Garces Shows True Potential Out of the Pen
By Tim Richer
No kid grows up dreaming of being a lefty specialist. The dream is to be a starter, an ace. Pitching 6 or 7 innings mowing down hitters, not coming in to throw 4 pitches to a lefty and your job is done. Starters are the guys who make the $100 million contracts, on the cover of magaziens and have their names on the backs of school children everywhere. Lefty specialists are the unsung heros who never get enough credit, but are an easy target for the blame.
For Frank Garces, he was living the dream. The Padres signed him as a starter and he was a starter all the way through A-ball. Then he hit a wall. In the highest level of A-ball, he posted a 5.67 ERA in 26 starts in 2013. He was about to turn 24-years-old still stuck in A-ball and struggling, Garces didn’t show a ton of promise. Where did a guy like him belong?
An astute member of the Padres organization noticed something to help him find his place. While his numbers looked terrible on the outside, looking at his lefty/righty splits you could see there was something there. Right-handers were killing Garces, hitting .301 off of him, but he was able to hold lefties to a .197 batting average off of him. His problem was obvious, he couldn’t get righties out, so how can that be solved? Simple. Don’t let him face righties.
That’s exactly what the Padres decided to do. The more advanced right-handers were too much of a challenge for Garces, but it looked like he could lefties out at any level. To start off the 2014 campaign he even received a promotion to Double-A San Antonio, even without making any relief appearances in over 2 years. Now in a new role, at a new level, how would he respond? By dominating lefties like always. This year at Double-A, lefties have hit .123 off of him. He’s even held righties at bay in his brand new role, keeping them at a .243 batting average on the year. Overall in 46 appearances, Garces has a 2.07 ERA in Double-A, and that was enough to get him a shot in the big leagues.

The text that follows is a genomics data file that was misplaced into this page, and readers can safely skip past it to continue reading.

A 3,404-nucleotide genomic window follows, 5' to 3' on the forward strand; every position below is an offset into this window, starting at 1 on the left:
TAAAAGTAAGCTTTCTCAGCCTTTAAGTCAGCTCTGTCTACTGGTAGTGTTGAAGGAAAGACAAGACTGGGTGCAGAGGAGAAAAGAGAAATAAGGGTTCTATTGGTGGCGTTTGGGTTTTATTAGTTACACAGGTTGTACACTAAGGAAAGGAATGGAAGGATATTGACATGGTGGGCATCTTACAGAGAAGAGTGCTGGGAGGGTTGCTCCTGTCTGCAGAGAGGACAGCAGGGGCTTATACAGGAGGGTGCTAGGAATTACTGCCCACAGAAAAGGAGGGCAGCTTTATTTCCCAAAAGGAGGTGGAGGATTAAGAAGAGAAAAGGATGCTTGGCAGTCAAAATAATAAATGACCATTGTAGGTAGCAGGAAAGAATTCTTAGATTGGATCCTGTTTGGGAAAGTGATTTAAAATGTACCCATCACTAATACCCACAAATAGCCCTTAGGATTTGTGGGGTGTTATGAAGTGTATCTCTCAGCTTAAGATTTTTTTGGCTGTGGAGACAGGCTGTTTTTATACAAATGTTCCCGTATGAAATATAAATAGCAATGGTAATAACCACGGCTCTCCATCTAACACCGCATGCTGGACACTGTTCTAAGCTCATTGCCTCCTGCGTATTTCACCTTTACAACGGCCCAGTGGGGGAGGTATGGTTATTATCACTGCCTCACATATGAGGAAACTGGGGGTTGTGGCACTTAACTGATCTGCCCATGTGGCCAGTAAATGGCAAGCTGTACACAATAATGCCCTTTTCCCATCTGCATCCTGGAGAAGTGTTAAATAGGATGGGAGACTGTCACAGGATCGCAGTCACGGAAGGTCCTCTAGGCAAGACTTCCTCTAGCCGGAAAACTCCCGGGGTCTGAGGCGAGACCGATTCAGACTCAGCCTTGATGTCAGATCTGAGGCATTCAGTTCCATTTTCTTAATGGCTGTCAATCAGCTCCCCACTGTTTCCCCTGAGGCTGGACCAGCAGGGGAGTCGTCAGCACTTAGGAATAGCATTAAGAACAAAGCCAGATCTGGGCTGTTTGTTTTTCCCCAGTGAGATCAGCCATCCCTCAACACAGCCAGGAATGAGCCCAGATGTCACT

Now he gets to see if the success he’s had as a reliever is a skill he can carry with him into the higher levels. His major league debut was a 1-2-3 inning against the Dodgers, so far so good for Garces.
He could have easily refused to accept the move to the bullpen and try to figure it out in the low minors, but he took the advice of the organization and did what the team needed him to do. He knew he was passing up the opportunity to live the starter’s life, but he understands why he must be in the role he is in, and that’s great to see that awareness from a young man like him.
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Right now we can only hope that his minor league success will carry over, but for now it looks like Garces made the right choice.